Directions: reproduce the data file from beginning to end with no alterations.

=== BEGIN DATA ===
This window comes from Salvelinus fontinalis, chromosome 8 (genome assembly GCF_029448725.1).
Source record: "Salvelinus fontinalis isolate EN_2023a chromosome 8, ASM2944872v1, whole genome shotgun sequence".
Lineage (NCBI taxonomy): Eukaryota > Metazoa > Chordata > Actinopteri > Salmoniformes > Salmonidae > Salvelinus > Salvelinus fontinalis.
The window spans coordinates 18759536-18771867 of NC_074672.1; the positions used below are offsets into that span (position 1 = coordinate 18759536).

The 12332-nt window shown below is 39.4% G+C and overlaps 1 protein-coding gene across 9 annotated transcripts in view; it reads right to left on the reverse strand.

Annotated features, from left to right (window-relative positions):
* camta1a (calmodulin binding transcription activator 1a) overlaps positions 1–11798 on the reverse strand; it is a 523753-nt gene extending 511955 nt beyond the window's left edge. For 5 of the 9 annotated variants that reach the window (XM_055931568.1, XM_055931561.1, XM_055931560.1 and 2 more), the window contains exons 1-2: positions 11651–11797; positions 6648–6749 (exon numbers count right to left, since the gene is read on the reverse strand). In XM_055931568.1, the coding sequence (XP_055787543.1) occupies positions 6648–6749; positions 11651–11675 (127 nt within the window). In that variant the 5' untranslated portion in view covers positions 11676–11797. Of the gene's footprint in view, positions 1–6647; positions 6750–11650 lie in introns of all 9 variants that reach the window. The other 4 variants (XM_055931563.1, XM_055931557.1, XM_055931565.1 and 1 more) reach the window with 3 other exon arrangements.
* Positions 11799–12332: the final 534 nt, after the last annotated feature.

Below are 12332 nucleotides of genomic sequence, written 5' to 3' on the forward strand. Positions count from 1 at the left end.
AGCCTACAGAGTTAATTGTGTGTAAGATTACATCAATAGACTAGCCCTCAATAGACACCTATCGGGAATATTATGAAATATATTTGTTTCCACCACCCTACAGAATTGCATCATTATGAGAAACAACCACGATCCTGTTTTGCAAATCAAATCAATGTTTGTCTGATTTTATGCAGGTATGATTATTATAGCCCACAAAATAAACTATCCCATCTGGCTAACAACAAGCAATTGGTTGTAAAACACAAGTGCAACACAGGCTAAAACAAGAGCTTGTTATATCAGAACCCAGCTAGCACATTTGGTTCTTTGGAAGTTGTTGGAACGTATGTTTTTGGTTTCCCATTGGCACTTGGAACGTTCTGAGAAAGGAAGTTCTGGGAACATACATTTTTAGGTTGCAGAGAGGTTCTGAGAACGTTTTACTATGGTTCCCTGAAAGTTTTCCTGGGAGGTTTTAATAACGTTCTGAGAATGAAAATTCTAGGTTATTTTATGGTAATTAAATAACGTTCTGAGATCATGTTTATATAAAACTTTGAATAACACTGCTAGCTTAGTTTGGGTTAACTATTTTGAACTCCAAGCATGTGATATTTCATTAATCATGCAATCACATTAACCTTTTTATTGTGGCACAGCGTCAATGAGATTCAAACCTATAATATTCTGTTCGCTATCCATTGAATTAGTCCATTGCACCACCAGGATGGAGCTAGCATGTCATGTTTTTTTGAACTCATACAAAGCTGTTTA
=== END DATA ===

This window comes from Salvelinus fontinalis, chromosome 8 (genome assembly GCF_029448725.1).
Source record: "Salvelinus fontinalis isolate EN_2023a chromosome 8, ASM2944872v1, whole genome shotgun sequence".
Lineage (NCBI taxonomy): Eukaryota > Metazoa > Chordata > Actinopteri > Salmoniformes > Salmonidae > Salvelinus > Salvelinus fontinalis.
The window spans coordinates 18759536-18771867 of NC_074672.1; the positions used below are offsets into that span (position 1 = coordinate 18759536).

The 12332-nt window shown below is 39.4% G+C and overlaps 1 protein-coding gene across 9 annotated transcripts in view; it reads right to left on the reverse strand.

Annotated features, from left to right (window-relative positions):
* camta1a (calmodulin binding transcription activator 1a) overlaps positions 1–11798 on the reverse strand; it is a 523753-nt gene extending 511955 nt beyond the window's left edge. For 5 of the 9 annotated variants that reach the window (XM_055931568.1, XM_055931561.1, XM_055931560.1 and 2 more), the window contains exons 1-2: positions 11651–11797; positions 6648–6749 (exon numbers count right to left, since the gene is read on the reverse strand). In XM_055931568.1, the coding sequence (XP_055787543.1) occupies positions 6648–6749; positions 11651–11675 (127 nt within the window). In that variant the 5' untranslated portion in view covers positions 11676–11797. Of the gene's footprint in view, positions 1–6647; positions 6750–11650 lie in introns of all 9 variants that reach the window. The other 4 variants (XM_055931563.1, XM_055931557.1, XM_055931565.1 and 1 more) reach the window with 3 other exon arrangements.
* Positions 11799–12332: the final 534 nt, after the last annotated feature.

Below are 12332 nucleotides of genomic sequence, written 5' to 3' on the forward strand. Positions count from 1 at the left end.
AGCCTACAGAGTTAATTGTGTGTAAGATTACATCAATAGACTAGCCCTCAATAGACACCTATCGGGAATATTATGAAATATATTTGTTTCCACCACCCTACAGAATTGCATCATTATGAGAAACAACCACGATCCTGTTTTGCAAATCAAATCAATGTTTGTCTGATTTTATGCAGGTATGATTATTATAGCCCACAAAATAAACTATCCCATCTGGCTAACAACAAGCAATTGGTTGTAAAACACAAGTGCAACACAGGCTAAAACAAGAGCTTGTTATATCAGAACCCAGCTAGCACATTTGGTTCTTTGGAAGTTGTTGGAACGTATGTTTTTGGTTTCCCATTGGCACTTGGAACGTTCTGAGAAAGGAAGTTCTGGGAACATACATTTTTAGGTTGCAGAGAGGTTCTGAGAACGTTTTACTATGGTTCCCTGAAAGTTTTCCTGGGAGGTTTTAATAACGTTCTGAGAATGAAAATTCTAGGTTATTTTATGGTAATTAAATAACGTTCTGAGATCATGTTTATATAAAACTTTGAATAACACTGCTAGCTTAGTTTGGGTTAACTATTTTGAACTCCAAGCATGTGATATTTCATTAATCATGCAATCACATTAACCTTTTTATTGTGGCACAGCGTCAATGAGATTCAAACCTATAATATTCTGTTCGCTATCCATTGAATTAGTCCATTGCACCACCAGGATGGAGCTAGCATGTCATGTTTTTTTGAACTCATACAAAGCTGTTTA